CPEs 220 and 260 may correspond to any devices which transfer data between the end systems using network 250. In an embodiment, CPEs 220 and 260 are implemented as internet protocol routers available from Cisco Systems, Inc., 170 West Tasman Drive, San Jose, Calif. 95134-1706. User system 210 may correspond to a personal computer and protected system 290 may correspond to a computer server. Alternatively, CPEs 220 and 260 may correspond to modems integrated into the corresponding computer systems. However, managed CPE 260 can be any network element, which can be controlled by an out-of-band connection in accordance with the present invention.
Network 250 may be configured with several virtual circuits. The configuration depends on the elements used within and elements interfacing with network 250, and such configuration will be apparent to one skilled in the relevant arts. Line 225 may correspond to a user loop and signaled using digital subscriber loop (DSL) technology. Several embodiments of network 250 operating with user loops are described in RELATED APPLICATION 1, which is incorporated in its entirety into the present application.
Connection manager 270 blocks data transfer on a connection upon the occurrence of a pre-specified condition. For example, data transfer may be blocked on the managed PVC when there is no data transfer for 10 minutes. To enable data transfer again, a user may need to be re-authenticated.
In accordance with the present invention, a user may need to use an out-of-band connection for authentication. The out-of-band connection can be provided in one of several ways. For example, a user may be initiate a telephone call (not illustrated in FIG. 2) for authentication.
In the embodiment(s) of FIGS. 2A, 2B, and 2C, a separate authentication PVC 226 is provisioned on network 250 for such authentication. The network elements (including CPEs 220 and 260, and network 250) may need to be configured to provision the connection. Authentication PVC corresponds to the out-of-band connection.
A user may use authentication session 217 for authentication. A suitable interface may be provided for authentication. For example, a user may be provided a convenient web-browser interface on user system 210 to provide the input data (e.g., user identification and password) for authentication. On the other hand, well-known interfaces such as Telnet can be used for authentication also. However, the authentication interface needs to be configured to use the out-of-band connection.
Once authenticated, connection manager 270 may allow for normal data transfer on the managed PVC. At least when conditions are based on data transfer activity on a managed PVC, connection manager 270 may need to communicate with managed CPE 260 to retrieve data transfer statistic for the managed PVC. Control session 276 may enable such communication.
Therefore, based on the data retrieved on control session 276, connection manager 270 may block and then enable data transfer on a managed PVC. Connection manager 270 needs to be generally designed to issue commands suited to the specific implementation of CPE 260 for retrieving information related to a managed PVC, and for the management of the managed PVC in general.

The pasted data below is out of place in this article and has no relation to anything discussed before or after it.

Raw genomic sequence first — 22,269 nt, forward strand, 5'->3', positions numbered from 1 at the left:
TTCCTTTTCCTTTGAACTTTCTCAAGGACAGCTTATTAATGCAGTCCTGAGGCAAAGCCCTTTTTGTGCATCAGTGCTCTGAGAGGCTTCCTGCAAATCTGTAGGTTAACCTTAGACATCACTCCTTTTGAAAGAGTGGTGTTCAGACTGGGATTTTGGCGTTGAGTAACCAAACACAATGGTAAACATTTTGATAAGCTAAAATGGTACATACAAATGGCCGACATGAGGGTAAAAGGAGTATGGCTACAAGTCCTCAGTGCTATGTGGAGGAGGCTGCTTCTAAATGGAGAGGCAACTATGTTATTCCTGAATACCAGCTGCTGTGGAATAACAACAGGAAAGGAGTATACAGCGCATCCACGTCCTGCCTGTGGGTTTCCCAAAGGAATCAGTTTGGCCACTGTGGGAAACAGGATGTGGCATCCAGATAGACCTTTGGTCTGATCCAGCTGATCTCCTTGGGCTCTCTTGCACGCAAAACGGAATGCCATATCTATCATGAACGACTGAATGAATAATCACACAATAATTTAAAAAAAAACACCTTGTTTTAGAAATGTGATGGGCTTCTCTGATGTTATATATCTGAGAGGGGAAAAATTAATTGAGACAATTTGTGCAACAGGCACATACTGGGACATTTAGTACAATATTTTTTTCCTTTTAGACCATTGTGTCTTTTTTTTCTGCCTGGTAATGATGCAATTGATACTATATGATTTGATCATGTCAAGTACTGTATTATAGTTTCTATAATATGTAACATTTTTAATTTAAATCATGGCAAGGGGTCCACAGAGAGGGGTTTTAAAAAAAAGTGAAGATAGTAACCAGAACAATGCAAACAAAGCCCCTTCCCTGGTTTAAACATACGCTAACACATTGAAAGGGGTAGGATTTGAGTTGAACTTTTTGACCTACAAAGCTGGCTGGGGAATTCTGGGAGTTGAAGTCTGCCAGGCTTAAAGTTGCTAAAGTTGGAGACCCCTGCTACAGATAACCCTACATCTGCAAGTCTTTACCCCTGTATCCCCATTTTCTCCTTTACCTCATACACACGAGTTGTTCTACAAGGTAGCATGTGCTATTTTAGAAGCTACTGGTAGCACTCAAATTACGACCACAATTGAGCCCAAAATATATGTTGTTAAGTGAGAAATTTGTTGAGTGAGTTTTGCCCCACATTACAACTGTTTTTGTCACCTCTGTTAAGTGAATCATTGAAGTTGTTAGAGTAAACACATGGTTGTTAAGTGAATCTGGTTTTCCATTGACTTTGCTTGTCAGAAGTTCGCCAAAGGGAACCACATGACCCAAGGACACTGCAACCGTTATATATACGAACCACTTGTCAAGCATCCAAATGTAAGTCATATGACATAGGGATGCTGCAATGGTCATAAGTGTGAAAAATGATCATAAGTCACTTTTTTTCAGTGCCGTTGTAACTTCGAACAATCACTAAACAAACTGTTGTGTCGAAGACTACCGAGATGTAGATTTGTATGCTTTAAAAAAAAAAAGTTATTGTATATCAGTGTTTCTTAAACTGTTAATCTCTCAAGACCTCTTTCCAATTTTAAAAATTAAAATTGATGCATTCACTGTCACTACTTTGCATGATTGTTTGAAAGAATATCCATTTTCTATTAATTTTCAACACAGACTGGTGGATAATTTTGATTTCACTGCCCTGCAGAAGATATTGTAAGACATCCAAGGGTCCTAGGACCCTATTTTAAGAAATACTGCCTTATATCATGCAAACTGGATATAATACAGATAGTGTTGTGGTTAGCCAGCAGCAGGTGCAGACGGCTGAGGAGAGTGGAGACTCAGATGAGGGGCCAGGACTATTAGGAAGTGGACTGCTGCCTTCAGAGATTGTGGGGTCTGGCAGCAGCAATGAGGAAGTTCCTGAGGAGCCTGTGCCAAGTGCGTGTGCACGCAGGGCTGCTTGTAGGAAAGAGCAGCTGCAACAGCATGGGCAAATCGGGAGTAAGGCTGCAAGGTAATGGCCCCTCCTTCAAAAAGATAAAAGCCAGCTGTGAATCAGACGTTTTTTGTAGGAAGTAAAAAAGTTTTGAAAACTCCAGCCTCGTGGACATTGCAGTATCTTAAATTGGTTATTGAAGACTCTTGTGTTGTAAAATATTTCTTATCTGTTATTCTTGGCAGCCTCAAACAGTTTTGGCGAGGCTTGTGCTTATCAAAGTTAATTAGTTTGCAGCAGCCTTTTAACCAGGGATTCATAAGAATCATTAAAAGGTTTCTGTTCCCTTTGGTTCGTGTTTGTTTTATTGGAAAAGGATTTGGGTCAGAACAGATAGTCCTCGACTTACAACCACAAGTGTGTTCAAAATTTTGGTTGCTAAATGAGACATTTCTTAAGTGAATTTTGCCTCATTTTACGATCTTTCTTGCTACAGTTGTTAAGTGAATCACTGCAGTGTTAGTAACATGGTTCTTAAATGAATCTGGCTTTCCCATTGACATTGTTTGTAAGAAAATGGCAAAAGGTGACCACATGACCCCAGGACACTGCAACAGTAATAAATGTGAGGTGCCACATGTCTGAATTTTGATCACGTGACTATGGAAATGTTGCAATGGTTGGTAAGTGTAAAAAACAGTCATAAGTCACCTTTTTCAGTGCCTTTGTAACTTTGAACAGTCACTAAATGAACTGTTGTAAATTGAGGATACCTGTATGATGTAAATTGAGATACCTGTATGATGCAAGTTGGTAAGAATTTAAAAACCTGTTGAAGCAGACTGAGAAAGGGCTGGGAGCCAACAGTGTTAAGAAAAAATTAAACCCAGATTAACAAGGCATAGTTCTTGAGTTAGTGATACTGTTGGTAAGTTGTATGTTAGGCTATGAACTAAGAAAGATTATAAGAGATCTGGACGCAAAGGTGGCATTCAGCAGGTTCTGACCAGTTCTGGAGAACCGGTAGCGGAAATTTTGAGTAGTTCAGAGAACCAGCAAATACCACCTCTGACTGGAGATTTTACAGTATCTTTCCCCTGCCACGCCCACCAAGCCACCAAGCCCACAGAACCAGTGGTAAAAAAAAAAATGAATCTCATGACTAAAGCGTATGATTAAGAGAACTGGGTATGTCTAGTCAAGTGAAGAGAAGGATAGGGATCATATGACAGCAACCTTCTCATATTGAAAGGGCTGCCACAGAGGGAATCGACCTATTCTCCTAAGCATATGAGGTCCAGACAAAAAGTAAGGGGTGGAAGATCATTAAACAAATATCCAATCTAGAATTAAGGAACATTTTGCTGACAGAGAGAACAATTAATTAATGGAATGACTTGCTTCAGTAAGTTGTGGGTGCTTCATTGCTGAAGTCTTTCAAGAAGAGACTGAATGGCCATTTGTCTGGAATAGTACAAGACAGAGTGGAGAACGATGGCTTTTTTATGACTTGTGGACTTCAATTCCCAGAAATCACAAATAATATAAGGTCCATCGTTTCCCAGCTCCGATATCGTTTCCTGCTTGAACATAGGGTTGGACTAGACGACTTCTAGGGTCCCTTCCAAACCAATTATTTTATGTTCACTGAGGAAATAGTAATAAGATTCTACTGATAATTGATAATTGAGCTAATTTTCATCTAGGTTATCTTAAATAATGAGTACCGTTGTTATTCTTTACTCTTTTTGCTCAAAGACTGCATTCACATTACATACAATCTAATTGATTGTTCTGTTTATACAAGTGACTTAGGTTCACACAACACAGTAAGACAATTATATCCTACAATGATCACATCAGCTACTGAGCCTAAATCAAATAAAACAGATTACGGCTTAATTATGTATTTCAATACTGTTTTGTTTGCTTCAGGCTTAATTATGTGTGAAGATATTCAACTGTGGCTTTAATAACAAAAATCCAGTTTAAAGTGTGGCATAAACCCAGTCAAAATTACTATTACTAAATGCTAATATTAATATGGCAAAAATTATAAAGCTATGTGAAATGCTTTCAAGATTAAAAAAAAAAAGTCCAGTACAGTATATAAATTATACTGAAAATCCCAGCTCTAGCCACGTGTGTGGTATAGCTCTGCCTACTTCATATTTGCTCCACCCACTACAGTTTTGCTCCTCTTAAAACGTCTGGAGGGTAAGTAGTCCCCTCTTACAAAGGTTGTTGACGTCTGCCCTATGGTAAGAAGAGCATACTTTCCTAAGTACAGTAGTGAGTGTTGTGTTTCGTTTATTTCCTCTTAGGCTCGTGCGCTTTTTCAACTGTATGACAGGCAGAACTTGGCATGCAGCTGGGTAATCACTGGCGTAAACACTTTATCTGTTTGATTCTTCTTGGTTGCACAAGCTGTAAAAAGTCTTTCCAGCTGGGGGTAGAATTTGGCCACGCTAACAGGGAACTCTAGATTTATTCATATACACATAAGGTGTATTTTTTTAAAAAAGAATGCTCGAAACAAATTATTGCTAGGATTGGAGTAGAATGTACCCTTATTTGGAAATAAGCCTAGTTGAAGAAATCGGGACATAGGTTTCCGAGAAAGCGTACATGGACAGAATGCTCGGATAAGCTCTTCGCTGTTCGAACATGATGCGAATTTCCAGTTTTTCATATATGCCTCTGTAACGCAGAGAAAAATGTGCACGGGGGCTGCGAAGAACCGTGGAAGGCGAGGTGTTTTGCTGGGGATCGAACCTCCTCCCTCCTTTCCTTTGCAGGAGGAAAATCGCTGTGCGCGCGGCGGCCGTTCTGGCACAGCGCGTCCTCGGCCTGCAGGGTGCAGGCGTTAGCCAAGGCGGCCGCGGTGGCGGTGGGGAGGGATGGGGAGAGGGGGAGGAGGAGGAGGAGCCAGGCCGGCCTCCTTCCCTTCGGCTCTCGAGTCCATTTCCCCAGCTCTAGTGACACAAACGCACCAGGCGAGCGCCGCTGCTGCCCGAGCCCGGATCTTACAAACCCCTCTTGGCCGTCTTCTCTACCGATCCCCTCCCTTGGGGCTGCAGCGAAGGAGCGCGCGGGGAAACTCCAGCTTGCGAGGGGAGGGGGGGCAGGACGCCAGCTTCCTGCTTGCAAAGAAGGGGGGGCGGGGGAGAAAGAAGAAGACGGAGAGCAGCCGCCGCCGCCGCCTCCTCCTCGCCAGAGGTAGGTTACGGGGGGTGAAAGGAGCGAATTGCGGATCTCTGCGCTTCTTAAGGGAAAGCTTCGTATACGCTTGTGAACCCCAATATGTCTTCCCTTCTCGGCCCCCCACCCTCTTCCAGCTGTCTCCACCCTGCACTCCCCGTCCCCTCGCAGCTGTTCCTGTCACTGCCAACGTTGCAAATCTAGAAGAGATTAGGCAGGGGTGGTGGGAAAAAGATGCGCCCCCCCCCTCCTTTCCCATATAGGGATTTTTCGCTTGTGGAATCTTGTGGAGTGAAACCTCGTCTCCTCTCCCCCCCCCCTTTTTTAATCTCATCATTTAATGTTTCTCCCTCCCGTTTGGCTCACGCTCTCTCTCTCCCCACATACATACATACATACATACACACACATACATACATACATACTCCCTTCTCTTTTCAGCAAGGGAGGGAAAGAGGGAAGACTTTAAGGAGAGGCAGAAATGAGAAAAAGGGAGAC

Thus, connection manager 270 may need to perform at least two tasks, (1) to control the data transfer on a managed PVC, and (2) authentication. A central site may wish to use a pre-existing authentication server, at least to centralize the authentication data management. FIG. 3 illustrates an approach which enables such a feature.
FIG. 3 is a block diagram illustrating the details of an embodiment of connection manager 270. Connection manager 270 may include access control block 330 and authentication server 380. Access control 330 needs to be designed to issue specific commands on control session 276 to retrieve any required data and to manage a PVC.
Authentication server 380 can be implemented in a known way. For example, authentication may be performed using a challenge-response system. In one challenge-response system, authentication server 380 provides a number (challenge), which may be transferred to the user using an out-of-band connection (e.g., authentication session 217). A user is provided access to the challenge, and a user may need to input a response number. The response number may, in turn, be provided by a specialized device operating with an authentication protocol compatible with authentication server 380.
If the user response matches an expected response computed according to the authentication protocol, authentication server 380 provides an indication that the user is authenticated. Access control 330 may then enable data transfer, which may have been previously blocked upon the occurrence of any pre-specified condition. To enable the data transfer, access control 330 may issue pre-specified commands to managed CPE 260.
Thus, the present invention enables users to be authenticated several times even though a single PVC is used to serve the users.
While various embodiments of the present invention have been described above, it should be understood that they have been presented by way of example only, and not limitation. Thus, the breadth and scope of the present invention should not be limited by any of the above-described embodiments, but should be defined only in accordance with the following claims and their equivalents.